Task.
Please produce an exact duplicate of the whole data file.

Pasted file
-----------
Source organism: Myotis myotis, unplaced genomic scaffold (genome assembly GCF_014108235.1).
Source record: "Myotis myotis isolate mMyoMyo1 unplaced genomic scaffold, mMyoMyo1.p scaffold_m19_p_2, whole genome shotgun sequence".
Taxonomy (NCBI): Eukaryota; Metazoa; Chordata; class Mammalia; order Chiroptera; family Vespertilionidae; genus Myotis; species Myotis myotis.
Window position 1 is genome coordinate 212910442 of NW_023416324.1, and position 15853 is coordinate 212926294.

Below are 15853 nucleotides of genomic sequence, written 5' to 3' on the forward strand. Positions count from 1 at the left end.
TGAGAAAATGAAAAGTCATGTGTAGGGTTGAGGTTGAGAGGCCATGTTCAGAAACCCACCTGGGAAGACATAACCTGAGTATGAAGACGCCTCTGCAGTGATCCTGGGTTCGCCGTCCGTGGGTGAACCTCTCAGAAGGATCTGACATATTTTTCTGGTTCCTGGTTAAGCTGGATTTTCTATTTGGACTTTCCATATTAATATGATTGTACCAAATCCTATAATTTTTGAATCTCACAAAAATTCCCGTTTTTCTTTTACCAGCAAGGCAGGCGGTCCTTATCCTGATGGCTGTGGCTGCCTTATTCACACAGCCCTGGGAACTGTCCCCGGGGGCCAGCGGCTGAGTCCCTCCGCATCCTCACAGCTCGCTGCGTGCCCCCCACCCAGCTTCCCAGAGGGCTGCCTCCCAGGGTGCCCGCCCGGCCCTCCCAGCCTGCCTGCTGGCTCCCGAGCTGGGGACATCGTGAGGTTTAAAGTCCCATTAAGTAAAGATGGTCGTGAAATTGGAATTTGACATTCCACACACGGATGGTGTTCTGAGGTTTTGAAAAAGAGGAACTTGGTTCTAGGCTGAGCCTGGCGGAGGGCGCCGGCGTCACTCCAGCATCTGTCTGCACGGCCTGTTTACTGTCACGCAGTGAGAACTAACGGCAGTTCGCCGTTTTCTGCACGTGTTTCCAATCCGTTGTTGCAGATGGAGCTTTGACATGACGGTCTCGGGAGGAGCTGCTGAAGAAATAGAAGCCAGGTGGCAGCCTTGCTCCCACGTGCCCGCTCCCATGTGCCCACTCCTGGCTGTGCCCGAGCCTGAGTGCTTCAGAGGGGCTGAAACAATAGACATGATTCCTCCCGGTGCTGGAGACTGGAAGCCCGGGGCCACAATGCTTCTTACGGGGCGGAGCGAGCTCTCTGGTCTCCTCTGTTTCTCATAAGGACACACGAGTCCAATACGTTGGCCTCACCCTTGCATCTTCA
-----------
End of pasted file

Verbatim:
Source organism: Myotis myotis, unplaced genomic scaffold (genome assembly GCF_014108235.1).
Source record: "Myotis myotis isolate mMyoMyo1 unplaced genomic scaffold, mMyoMyo1.p scaffold_m19_p_2, whole genome shotgun sequence".
Taxonomy (NCBI): Eukaryota; Metazoa; Chordata; class Mammalia; order Chiroptera; family Vespertilionidae; genus Myotis; species Myotis myotis.
Window position 1 is genome coordinate 212910442 of NW_023416324.1, and position 15853 is coordinate 212926294.

Below are 15853 nucleotides of genomic sequence, written 5' to 3' on the forward strand. Positions count from 1 at the left end.
TGAGAAAATGAAAAGTCATGTGTAGGGTTGAGGTTGAGAGGCCATGTTCAGAAACCCACCTGGGAAGACATAACCTGAGTATGAAGACGCCTCTGCAGTGATCCTGGGTTCGCCGTCCGTGGGTGAACCTCTCAGAAGGATCTGACATATTTTTCTGGTTCCTGGTTAAGCTGGATTTTCTATTTGGACTTTCCATATTAATATGATTGTACCAAATCCTATAATTTTTGAATCTCACAAAAATTCCCGTTTTTCTTTTACCAGCAAGGCAGGCGGTCCTTATCCTGATGGCTGTGGCTGCCTTATTCACACAGCCCTGGGAACTGTCCCCGGGGGCCAGCGGCTGAGTCCCTCCGCATCCTCACAGCTCGCTGCGTGCCCCCCACCCAGCTTCCCAGAGGGCTGCCTCCCAGGGTGCCCGCCCGGCCCTCCCAGCCTGCCTGCTGGCTCCCGAGCTGGGGACATCGTGAGGTTTAAAGTCCCATTAAGTAAAGATGGTCGTGAAATTGGAATTTGACATTCCACACACGGATGGTGTTCTGAGGTTTTGAAAAAGAGGAACTTGGTTCTAGGCTGAGCCTGGCGGAGGGCGCCGGCGTCACTCCAGCATCTGTCTGCACGGCCTGTTTACTGTCACGCAGTGAGAACTAACGGCAGTTCGCCGTTTTCTGCACGTGTTTCCAATCCGTTGTTGCAGATGGAGCTTTGACATGACGGTCTCGGGAGGAGCTGCTGAAGAAATAGAAGCCAGGTGGCAGCCTTGCTCCCACGTGCCCGCTCCCATGTGCCCACTCCTGGCTGTGCCCGAGCCTGAGTGCTTCAGAGGGGCTGAAACAATAGACATGATTCCTCCCGGTGCTGGAGACTGGAAGCCCGGGGCCACAATGCTTCTTACGGGGCGGAGCGAGCTCTCTGGTCTCCTCTGTTTCTCATAAGGACACACGAGTCCAATACGTTGGCCTCACCCTTGCATCTTCA